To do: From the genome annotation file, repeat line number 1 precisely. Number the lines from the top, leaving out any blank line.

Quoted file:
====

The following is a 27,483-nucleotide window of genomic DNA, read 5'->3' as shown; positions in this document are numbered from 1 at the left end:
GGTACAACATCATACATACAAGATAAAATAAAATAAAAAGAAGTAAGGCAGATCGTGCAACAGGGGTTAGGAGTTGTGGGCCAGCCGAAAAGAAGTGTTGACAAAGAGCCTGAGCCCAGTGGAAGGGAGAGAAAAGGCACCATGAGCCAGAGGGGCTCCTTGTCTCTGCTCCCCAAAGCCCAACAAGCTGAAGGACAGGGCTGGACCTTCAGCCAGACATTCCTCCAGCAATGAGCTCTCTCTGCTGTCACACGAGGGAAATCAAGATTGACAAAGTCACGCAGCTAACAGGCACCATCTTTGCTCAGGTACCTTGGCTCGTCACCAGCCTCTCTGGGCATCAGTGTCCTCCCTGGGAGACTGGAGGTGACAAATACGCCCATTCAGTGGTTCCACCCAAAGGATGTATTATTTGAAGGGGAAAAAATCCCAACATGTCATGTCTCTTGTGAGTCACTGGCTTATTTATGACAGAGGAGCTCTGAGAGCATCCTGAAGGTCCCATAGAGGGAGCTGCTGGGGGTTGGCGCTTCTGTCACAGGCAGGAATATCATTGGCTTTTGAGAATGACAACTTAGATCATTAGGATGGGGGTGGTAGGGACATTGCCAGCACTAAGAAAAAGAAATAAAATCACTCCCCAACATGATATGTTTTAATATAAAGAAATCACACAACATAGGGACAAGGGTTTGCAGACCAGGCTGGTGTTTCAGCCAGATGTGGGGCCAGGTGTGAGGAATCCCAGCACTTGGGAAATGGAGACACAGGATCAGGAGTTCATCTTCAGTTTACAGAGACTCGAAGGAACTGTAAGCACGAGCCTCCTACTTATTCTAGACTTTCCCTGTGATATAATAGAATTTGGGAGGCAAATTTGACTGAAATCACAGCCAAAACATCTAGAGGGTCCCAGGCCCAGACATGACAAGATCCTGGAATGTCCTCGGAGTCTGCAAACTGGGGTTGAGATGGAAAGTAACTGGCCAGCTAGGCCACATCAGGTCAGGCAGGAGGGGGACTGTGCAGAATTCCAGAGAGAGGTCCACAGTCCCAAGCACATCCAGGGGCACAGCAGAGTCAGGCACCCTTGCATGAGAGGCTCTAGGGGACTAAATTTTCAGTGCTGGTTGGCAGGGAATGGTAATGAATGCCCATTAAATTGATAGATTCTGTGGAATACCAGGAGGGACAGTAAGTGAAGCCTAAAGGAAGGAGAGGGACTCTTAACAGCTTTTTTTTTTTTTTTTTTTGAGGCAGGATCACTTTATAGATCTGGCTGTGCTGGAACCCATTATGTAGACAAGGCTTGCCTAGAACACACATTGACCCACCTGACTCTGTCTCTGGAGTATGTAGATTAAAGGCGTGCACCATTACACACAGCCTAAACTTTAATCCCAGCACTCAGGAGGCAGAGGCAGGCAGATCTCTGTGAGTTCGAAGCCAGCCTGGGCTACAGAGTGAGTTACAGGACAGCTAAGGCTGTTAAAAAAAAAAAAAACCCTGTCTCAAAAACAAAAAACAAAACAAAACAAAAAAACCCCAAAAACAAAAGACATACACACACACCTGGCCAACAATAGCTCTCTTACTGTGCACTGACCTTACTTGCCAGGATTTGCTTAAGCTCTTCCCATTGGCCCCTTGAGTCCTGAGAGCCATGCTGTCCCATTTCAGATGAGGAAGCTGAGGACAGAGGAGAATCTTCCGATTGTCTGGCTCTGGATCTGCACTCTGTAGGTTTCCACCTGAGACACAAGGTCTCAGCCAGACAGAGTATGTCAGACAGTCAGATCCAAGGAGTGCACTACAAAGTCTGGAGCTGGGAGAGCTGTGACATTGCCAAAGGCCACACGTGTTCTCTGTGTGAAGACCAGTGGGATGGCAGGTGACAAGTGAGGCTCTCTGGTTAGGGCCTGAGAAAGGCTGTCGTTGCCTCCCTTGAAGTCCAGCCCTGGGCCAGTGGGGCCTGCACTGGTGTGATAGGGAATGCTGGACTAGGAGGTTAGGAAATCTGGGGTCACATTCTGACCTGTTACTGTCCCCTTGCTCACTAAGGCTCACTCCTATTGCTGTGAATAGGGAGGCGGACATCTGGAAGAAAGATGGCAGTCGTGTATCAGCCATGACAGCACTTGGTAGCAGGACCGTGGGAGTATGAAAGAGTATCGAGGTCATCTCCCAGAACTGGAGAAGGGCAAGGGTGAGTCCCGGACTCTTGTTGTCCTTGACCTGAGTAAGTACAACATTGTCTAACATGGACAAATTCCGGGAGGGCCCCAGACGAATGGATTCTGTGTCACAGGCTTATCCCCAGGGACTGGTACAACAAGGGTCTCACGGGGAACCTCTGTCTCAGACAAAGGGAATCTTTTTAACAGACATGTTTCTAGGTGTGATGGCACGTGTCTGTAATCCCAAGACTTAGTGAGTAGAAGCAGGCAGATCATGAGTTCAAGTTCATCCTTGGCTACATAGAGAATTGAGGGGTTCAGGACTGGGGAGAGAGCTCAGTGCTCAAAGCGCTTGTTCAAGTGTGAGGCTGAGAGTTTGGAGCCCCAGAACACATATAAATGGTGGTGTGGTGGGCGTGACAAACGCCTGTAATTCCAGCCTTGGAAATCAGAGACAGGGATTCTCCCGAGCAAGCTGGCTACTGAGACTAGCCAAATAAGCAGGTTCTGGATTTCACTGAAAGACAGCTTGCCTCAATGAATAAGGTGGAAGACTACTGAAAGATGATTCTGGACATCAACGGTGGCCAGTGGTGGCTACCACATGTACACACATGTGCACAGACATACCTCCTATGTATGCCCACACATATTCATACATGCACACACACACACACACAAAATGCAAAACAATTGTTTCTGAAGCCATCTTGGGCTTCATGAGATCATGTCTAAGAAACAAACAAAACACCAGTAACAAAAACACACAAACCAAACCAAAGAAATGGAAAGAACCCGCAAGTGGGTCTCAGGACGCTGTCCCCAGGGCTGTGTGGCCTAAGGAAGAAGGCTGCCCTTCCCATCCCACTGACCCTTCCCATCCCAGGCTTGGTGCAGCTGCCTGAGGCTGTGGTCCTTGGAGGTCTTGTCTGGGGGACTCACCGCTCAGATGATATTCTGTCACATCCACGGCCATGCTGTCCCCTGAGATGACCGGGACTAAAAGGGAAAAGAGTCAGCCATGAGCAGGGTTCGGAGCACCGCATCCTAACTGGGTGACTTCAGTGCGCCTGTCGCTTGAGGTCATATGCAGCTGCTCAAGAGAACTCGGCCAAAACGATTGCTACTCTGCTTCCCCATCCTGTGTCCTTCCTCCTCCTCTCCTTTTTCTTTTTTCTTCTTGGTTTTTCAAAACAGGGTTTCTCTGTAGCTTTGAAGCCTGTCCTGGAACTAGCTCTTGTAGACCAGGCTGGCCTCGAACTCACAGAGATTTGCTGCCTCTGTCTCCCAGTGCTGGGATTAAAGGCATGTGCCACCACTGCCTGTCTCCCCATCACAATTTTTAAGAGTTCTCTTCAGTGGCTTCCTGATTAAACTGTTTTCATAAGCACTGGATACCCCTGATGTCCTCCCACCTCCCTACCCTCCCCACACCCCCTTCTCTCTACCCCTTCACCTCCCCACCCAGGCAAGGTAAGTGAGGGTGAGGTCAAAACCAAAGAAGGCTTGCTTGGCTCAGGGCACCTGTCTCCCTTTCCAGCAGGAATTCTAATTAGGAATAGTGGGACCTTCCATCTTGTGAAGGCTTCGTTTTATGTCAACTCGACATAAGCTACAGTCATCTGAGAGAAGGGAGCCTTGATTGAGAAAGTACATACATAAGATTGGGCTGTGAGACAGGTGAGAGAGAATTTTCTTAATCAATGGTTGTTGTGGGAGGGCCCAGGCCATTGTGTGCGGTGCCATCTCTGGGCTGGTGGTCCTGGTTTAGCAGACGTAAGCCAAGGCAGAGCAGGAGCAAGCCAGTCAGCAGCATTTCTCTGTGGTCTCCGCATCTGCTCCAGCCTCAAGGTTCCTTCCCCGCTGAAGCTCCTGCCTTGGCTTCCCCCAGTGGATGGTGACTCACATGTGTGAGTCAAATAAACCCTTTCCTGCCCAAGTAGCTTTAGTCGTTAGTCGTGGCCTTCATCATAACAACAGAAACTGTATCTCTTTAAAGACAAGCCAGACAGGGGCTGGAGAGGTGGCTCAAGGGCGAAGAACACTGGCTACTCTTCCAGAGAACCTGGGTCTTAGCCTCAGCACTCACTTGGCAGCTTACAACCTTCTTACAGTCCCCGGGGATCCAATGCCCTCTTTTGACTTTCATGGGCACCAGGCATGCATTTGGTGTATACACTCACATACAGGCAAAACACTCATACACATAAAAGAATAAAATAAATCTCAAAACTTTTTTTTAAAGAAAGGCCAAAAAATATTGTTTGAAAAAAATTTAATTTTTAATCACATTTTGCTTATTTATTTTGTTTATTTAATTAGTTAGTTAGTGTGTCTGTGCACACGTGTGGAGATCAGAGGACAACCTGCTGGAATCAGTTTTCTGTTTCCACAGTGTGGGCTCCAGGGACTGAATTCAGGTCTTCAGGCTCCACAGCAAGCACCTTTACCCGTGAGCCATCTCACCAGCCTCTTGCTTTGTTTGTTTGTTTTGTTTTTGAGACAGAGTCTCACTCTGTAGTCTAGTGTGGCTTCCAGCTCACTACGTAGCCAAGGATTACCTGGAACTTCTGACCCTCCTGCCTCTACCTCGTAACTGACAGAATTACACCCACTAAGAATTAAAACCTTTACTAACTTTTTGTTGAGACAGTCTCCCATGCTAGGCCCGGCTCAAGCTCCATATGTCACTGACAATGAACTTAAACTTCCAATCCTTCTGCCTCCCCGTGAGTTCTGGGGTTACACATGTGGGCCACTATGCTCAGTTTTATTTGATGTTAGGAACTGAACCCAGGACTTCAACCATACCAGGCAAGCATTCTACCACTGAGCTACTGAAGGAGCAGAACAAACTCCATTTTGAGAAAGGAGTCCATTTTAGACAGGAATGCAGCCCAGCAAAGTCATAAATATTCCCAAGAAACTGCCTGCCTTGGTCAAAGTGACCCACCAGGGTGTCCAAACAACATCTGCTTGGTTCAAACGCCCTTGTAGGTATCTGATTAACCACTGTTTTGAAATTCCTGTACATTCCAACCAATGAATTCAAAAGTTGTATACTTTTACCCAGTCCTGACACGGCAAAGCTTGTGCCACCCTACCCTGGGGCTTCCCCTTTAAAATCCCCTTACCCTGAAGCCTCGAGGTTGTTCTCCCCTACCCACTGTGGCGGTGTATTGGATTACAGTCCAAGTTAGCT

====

The following is a 27,483-nucleotide window of genomic DNA, read 5'->3' as shown; positions in this document are numbered from 1 at the left end: